Magone v. Rosenstein,
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142 U.S. 604 (1892)
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U.S. Supreme Court
Magone v. Rosenstein, 142 U.S. 604 (1892)
Magone v. Rosenstein
Argued January 7-8, 1892
Decided January 11, 1892
142 U.S. 604
Soft wood boxes, imported from Sweden, containing parlor matches or safety matches, are not subject to duty under the Act of March 3, 1883, 22 Stat. c. 121, p. 488, § 7, p. 523.
Oberteuffer v. Robertson, 116 U. S. 499, affirmed and applied.
The defendant in error imported into the port of New York from Sweden 301 cases of matches known as parlor matches and ten cases of matches known as safety matches. The boxes contained about seventy matches each, and were made of very thin pieces of soft wood covered with paper and so constructed that the receptacle containing the matches fitted snugly into the cover like a drawer and could be slid out of the cover at either end for the purpose of withdrawing the contents.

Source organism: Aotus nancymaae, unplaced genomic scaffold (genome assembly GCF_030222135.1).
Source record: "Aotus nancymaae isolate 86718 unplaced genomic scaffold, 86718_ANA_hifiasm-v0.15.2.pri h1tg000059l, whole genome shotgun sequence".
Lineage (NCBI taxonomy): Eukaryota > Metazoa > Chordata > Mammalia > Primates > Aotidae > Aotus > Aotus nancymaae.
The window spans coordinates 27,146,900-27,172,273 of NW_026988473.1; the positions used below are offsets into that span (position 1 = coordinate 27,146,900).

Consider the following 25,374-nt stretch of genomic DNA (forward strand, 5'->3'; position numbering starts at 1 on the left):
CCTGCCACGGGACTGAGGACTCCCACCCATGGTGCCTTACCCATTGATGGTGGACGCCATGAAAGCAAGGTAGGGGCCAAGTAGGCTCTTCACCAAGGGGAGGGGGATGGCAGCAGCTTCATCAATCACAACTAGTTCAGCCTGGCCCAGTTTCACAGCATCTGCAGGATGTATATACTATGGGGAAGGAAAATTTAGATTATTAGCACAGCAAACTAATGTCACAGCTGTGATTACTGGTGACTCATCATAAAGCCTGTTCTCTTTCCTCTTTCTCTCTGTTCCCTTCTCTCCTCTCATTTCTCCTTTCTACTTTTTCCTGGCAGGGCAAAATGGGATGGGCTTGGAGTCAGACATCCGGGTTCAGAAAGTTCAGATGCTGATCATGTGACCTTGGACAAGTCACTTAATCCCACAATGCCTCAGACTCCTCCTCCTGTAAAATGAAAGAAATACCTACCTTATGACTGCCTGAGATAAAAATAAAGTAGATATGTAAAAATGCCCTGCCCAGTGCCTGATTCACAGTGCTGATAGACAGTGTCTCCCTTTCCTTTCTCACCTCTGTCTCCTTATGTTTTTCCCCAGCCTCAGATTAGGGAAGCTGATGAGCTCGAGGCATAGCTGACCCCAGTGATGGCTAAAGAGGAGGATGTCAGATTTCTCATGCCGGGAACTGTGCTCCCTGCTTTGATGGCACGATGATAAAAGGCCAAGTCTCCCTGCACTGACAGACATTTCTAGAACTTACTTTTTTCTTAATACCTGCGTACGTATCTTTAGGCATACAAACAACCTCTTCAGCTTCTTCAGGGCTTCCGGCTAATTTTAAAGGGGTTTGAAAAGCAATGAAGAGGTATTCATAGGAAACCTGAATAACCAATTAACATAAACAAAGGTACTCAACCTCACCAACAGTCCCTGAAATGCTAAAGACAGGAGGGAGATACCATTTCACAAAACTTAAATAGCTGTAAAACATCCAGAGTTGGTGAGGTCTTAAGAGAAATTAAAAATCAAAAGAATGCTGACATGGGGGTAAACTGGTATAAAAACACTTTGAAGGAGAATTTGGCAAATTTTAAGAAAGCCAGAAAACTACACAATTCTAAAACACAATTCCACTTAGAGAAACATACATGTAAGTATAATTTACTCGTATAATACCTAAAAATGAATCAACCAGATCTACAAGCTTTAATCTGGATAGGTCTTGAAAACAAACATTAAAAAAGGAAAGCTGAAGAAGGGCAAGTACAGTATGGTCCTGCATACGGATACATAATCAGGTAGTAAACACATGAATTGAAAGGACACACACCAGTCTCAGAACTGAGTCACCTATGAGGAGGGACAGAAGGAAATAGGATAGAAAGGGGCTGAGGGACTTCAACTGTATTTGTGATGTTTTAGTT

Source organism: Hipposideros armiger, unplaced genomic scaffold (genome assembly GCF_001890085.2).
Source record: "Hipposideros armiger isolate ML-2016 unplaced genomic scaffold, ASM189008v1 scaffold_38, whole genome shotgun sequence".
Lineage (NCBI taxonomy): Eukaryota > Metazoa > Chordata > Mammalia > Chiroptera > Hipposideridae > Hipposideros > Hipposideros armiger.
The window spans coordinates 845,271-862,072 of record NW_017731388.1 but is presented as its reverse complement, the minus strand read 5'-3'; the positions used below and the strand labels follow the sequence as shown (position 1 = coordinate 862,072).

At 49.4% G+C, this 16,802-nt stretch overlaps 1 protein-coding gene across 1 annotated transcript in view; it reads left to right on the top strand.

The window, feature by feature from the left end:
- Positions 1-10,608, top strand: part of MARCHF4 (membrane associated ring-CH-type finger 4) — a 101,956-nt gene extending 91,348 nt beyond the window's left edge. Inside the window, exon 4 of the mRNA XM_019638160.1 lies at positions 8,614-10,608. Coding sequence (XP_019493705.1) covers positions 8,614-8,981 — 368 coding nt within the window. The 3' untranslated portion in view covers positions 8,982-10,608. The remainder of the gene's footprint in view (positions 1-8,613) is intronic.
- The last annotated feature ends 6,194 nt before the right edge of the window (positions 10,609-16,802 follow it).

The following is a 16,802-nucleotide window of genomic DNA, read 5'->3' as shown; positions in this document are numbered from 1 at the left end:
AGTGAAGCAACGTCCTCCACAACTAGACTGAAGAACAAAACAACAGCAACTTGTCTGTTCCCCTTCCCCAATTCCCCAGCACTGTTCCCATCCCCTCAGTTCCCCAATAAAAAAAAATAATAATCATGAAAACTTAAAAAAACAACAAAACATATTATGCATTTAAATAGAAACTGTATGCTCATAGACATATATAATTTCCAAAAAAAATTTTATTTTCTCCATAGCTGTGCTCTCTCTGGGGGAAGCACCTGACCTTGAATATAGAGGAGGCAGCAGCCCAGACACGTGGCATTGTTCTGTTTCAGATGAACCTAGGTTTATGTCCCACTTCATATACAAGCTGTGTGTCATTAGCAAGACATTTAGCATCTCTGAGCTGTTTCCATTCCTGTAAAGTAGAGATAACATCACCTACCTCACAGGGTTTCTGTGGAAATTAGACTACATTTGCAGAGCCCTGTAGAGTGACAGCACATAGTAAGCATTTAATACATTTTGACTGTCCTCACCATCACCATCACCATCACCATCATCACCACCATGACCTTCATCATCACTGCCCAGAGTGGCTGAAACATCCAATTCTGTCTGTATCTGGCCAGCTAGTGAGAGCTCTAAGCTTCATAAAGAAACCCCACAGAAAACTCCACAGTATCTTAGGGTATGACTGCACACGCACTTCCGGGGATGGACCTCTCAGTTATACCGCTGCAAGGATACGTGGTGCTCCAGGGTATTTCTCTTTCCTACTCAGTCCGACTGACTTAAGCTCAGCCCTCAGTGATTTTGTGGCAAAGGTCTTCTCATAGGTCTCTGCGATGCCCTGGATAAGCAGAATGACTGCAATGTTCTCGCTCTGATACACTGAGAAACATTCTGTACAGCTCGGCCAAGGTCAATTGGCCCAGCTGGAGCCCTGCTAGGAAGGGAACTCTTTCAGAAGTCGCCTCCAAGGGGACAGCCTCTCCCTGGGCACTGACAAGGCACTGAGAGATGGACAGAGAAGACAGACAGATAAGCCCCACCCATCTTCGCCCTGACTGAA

The defendant, as collector, classified the soft wood boxes for duty separately from the matches, and liquidated the duties on the boxes at the rate of 100 percent ad valorem, the cost of packing not being included therein. The duty so levied on the parlor match boxes amounted to $315.43, and on the safety match boxes to $69.57.
The importer duly protested and brought this action to recover back the duties on the boxes paid in obedience to said assessment.
It was admitted by the counsel for the plaintiff in error that the undoubted effect of the testimony was to show that the
surface on each box for producing ignition had for its sole object to facilitate the consumer's use of the contents of the box, and had no particular utility as a covering or protection for such contents.
The verdict was for the plaintiff. The defendant sued out this writ of error.